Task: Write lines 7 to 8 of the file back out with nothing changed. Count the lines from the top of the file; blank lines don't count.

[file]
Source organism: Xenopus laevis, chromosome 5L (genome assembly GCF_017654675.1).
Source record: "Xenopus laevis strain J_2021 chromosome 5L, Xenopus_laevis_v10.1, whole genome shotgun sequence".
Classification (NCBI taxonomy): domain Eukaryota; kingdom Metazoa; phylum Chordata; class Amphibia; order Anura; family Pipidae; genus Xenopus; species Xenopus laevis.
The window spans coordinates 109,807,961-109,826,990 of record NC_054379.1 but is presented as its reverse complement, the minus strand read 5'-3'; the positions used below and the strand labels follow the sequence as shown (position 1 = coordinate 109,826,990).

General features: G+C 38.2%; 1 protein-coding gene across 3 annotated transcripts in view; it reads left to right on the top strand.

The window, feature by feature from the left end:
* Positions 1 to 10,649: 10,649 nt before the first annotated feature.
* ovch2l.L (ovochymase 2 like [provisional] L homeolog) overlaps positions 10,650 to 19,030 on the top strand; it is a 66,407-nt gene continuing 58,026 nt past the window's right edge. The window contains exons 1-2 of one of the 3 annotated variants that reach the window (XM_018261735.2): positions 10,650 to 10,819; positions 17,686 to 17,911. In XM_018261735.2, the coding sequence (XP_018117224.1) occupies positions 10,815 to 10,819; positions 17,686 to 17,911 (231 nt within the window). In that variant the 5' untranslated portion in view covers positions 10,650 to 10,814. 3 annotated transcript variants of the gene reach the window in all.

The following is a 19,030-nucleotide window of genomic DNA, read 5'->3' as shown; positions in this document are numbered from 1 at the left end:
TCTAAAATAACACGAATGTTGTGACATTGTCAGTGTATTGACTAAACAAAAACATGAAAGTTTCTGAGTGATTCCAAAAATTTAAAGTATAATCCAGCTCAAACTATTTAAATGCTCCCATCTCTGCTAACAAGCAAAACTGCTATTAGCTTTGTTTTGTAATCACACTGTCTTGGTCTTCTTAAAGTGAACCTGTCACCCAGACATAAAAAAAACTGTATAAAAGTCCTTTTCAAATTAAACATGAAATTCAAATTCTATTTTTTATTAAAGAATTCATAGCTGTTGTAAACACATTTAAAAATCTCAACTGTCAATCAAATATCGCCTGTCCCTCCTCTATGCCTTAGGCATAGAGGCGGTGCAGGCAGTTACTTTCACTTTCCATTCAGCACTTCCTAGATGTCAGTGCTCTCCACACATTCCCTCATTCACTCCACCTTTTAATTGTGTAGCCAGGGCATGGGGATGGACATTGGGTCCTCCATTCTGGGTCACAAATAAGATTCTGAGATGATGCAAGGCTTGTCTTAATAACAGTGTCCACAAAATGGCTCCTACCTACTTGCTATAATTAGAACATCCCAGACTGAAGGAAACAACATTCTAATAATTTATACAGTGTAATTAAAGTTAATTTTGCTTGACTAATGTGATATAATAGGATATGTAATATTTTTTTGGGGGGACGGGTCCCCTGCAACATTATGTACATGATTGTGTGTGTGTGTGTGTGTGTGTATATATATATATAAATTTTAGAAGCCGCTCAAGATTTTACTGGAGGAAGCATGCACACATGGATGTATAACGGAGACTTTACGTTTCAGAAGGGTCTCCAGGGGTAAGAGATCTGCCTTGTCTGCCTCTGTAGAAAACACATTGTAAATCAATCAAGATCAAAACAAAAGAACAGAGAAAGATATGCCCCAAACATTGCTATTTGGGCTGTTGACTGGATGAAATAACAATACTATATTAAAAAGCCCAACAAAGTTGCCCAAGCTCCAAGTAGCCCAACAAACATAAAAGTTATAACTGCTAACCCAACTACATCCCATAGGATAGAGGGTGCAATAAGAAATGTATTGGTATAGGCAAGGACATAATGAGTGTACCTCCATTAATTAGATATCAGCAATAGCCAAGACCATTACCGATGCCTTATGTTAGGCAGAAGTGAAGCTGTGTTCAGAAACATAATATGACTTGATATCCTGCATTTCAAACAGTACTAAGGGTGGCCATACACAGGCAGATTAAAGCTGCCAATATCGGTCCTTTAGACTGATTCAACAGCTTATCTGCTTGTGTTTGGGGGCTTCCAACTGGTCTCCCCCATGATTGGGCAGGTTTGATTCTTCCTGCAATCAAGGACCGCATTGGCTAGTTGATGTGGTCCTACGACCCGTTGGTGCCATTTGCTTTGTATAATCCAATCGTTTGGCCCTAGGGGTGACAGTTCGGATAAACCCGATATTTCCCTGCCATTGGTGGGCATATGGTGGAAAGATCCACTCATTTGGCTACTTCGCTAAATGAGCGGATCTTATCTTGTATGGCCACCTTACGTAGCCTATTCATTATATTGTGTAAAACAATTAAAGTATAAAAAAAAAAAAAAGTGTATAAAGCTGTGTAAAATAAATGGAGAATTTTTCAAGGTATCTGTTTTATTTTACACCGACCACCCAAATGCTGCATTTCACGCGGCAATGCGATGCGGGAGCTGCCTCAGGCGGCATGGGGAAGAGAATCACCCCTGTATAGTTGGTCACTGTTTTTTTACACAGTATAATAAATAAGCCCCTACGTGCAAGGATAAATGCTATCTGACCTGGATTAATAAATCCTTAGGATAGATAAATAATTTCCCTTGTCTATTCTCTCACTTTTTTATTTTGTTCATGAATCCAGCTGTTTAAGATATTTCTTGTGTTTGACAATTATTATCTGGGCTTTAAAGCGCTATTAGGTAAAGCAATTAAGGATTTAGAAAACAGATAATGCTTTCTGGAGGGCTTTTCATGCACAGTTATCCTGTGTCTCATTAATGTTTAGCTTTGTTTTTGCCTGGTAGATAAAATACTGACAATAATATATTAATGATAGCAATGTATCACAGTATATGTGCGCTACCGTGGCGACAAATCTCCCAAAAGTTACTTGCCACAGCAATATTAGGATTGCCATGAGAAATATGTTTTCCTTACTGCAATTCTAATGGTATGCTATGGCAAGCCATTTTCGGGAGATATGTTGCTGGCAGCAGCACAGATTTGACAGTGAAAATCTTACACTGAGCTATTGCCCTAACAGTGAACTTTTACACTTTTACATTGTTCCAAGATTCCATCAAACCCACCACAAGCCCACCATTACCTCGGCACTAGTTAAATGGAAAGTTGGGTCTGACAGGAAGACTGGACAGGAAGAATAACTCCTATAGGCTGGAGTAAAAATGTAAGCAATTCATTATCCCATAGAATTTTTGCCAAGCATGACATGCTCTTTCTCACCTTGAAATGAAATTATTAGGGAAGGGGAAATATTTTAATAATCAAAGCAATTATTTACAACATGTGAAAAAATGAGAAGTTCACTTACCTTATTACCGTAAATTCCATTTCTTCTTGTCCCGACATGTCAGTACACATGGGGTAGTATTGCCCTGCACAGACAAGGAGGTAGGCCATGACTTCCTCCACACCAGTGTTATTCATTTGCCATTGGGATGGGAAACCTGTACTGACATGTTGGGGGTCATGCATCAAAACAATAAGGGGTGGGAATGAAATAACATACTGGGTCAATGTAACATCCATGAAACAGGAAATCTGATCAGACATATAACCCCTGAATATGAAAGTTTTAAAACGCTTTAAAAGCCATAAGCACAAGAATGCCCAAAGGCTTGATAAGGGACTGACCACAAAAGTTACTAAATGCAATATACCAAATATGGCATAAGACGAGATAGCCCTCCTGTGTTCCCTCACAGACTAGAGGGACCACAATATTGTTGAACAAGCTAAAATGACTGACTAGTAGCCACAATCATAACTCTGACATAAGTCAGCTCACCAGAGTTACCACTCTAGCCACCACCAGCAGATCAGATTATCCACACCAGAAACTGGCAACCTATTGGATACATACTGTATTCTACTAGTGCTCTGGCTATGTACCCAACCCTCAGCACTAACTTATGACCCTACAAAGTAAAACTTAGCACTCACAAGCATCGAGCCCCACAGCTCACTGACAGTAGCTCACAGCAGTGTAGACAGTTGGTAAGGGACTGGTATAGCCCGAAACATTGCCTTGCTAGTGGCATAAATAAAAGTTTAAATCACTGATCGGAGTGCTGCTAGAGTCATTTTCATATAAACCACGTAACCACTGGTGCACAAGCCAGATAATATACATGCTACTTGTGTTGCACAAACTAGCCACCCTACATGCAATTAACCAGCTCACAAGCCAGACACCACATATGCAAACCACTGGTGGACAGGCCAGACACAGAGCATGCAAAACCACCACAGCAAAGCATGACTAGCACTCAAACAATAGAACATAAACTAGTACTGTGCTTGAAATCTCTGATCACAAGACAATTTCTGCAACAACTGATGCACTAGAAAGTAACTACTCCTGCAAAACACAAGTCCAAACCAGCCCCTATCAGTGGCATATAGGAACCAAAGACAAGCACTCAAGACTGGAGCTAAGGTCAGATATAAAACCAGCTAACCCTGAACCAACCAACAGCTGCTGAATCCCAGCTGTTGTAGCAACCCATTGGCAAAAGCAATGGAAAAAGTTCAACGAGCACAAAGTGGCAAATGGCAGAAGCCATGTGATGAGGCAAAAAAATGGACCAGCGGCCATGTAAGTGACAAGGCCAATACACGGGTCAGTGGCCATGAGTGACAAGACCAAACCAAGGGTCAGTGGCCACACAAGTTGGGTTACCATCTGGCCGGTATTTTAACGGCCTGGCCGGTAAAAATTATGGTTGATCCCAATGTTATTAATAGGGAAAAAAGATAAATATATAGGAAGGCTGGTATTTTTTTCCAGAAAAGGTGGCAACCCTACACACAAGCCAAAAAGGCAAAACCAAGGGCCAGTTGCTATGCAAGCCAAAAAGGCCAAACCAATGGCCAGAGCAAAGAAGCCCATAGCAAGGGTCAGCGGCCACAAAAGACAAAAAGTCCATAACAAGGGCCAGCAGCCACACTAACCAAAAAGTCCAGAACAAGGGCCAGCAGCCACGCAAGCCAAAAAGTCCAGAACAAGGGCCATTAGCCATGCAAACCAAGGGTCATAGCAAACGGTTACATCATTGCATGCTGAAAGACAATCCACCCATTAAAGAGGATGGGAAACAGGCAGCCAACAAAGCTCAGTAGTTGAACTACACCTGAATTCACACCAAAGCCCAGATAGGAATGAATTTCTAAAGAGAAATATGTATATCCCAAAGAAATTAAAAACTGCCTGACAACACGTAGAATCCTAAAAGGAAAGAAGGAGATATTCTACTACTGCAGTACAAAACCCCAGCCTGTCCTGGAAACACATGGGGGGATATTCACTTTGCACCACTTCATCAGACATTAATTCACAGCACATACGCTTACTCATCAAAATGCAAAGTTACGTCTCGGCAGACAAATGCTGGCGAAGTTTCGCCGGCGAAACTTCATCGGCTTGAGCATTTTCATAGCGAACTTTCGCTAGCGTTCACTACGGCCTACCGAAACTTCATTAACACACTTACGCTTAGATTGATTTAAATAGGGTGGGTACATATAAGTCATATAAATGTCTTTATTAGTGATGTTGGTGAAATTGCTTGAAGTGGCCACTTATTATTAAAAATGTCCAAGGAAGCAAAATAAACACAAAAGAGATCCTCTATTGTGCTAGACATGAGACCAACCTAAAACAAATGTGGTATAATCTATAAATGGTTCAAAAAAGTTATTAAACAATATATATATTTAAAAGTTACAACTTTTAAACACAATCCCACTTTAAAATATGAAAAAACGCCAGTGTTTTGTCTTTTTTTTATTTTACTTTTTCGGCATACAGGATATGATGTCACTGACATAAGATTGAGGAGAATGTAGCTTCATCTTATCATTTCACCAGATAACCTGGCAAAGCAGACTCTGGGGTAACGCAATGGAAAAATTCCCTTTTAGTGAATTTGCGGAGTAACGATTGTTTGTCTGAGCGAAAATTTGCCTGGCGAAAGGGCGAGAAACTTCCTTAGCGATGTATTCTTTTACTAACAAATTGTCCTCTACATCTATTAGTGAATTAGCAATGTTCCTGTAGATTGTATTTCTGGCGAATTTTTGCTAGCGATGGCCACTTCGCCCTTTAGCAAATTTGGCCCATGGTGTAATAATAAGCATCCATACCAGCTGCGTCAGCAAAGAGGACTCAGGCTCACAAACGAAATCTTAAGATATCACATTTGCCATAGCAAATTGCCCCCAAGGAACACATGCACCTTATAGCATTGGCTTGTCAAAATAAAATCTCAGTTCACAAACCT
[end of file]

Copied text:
* Positions 1 to 10,649: 10,649 nt before the first annotated feature.
* ovch2l.L (ovochymase 2 like [provisional] L homeolog) overlaps positions 10,650 to 19,030 on the top strand; it is a 66,407-nt gene continuing 58,026 nt past the window's right edge. The window contains exons 1-2 of one of the 3 annotated variants that reach the window (XM_018261735.2): positions 10,650 to 10,819; positions 17,686 to 17,911. In XM_018261735.2, the coding sequence (XP_018117224.1) occupies positions 10,815 to 10,819; positions 17,686 to 17,911 (231 nt within the window). In that variant the 5' untranslated portion in view covers positions 10,650 to 10,814. 3 annotated transcript variants of the gene reach the window in all.